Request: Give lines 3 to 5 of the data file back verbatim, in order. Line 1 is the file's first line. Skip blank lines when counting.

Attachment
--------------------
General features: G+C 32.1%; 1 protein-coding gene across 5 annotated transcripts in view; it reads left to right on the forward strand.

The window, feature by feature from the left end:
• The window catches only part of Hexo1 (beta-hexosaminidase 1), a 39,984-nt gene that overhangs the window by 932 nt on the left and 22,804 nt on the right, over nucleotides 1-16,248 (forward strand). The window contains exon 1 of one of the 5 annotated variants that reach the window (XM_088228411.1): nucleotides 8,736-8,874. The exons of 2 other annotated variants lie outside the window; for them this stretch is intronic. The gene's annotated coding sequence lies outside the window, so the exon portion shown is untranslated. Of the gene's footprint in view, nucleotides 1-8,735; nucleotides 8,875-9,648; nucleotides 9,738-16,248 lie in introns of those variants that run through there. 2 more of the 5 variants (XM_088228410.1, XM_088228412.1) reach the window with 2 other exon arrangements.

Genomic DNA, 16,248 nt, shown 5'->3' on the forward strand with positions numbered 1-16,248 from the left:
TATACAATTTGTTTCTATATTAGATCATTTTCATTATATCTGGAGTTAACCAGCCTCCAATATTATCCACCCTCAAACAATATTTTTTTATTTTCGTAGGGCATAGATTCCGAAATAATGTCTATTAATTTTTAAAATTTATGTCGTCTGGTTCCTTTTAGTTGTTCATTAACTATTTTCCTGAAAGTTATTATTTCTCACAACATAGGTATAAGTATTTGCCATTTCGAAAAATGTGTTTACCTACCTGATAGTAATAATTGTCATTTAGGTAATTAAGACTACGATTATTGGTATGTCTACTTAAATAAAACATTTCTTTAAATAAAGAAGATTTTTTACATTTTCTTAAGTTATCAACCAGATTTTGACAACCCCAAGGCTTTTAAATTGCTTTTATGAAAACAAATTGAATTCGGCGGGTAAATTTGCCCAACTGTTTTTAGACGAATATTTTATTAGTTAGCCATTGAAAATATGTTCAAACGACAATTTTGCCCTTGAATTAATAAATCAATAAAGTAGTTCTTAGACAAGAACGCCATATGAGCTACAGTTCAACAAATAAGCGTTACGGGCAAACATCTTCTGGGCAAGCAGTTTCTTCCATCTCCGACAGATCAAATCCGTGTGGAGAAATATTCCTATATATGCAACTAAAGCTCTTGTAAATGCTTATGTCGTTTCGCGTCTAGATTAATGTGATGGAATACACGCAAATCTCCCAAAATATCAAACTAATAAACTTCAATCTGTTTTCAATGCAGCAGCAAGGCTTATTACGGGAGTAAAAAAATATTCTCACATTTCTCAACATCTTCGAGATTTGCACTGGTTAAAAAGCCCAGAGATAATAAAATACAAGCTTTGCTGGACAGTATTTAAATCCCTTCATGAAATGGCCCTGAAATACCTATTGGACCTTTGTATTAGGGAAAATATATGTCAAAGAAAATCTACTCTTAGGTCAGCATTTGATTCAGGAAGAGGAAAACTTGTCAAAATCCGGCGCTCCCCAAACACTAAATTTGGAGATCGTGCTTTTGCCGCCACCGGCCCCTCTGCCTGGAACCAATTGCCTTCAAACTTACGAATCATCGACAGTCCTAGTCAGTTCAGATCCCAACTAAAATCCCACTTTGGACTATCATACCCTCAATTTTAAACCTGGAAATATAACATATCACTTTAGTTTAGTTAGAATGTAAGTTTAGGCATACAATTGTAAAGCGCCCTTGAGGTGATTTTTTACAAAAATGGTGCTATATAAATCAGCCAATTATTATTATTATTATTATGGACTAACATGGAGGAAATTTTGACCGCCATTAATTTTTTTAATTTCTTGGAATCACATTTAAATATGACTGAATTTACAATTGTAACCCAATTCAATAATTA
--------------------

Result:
• The window catches only part of Hexo1 (beta-hexosaminidase 1), a 39,984-nt gene that overhangs the window by 932 nt on the left and 22,804 nt on the right, over nucleotides 1-16,248 (forward strand). The window contains exon 1 of one of the 5 annotated variants that reach the window (XM_088228411.1): nucleotides 8,736-8,874. The exons of 2 other annotated variants lie outside the window; for them this stretch is intronic. The gene's annotated coding sequence lies outside the window, so the exon portion shown is untranslated. Of the gene's footprint in view, nucleotides 1-8,735; nucleotides 8,875-9,648; nucleotides 9,738-16,248 lie in introns of those variants that run through there. 2 more of the 5 variants (XM_088228410.1, XM_088228412.1) reach the window with 2 other exon arrangements.

Genomic DNA, 16,248 nt, shown 5'->3' on the forward strand with positions numbered 1-16,248 from the left:
TATACAATTTGTTTCTATATTAGATCATTTTCATTATATCTGGAGTTAACCAGCCTCCAATATTATCCACCCTCAAACAATATTTTTTTATTTTCGTAGGGCATAGATTCCGAAATAATGTCTATTAATTTTTAAAATTTATGTCGTCTGGTTCCTTTTAGTTGTTCATTAACTATTTTCCTGAAAGTTATTATTTCTCACAACATAGGTATAAGTATTTGCCATTTCGAAAAATGTGTTTACCTACCTGATAGTAATAATTGTCATTTAGGTAATTAAGACTACGATTATTGGTATGTCTACTTAAATAAAACATTTCTTTAAATAAAGAAGATTTTTTACATTTTCTTAAGTTATCAACCAGATTTTGACAACCCCAAGGCTTTTAAATTGCTTTTATGAAAACAAATTGAATTCGGCGGGTAAATTTGCCCAACTGTTTTTAGACGAATATTTTATTAGTTAGCCATTGAAAATATGTTCAAACGACAATTTTGCCCTTGAATTAATAAATCAATAAAGTAGTTCTTAGACAAGAACGCCATATGAGCTACAGTTCAACAAATAAGCGTTACGGGCAAACATCTTCTGGGCAAGCAGTTTCTTCCATCTCCGACAGATCAAATCCGTGTGGAGAAATATTCCTATATATGCAACTAAAGCTCTTGTAAATGCTTATGTCGTTTCGCGTCTAGATTAATGTGATGGAATACACGCAAATCTCCCAAAATATCAAACTAATAAACTTCAATCTGTTTTCAATGCAGCAGCAAGGCTTATTACGGGAGTAAAAAAATATTCTCACATTTCTCAACATCTTCGAGATTTGCACTGGTTAAAAAGCCCAGAGATAATAAAATACAAGCTTTGCTGGACAGTATTTAAATCCCTTCATGAAATGGCCCTGAAATACCTATTGGACCTTTGTATTAGGGAAAATATATGTCAAAGAAAATCTACTCTTAGGTCAGCATTTGATTCAGGAAGAGGAAAACTTGTCAAAATCCGGCGCTCCCCAAACACTAAATTTGGAGATCGTGCTTTTGCCGCCACCGGCCCCTCTGCCTGGAACCAATTGCCTTCAAACTTACGAATCATCGACAGTCCTAGTCAGTTCAGATCCCAACTAAAATCCCACTTTGGACTATCATACCCTCAATTTTAAACCTGGAAATATAACATATCACTTTAGTTTAGTTAGAATGTAAGTTTAGGCATACAATTGTAAAGCGCCCTTGAGGTGATTTTTTACAAAAATGGTGCTATATAAATCAGCCAATTATTATTATTATTATTATGGACTAACATGGAGGAAATTTTGACCGCCATTAATTTTTTTAATTTCTTGGAATCACATTTAAATATGACTGAATTTACAATTGTAACCCAATTCAATAATTA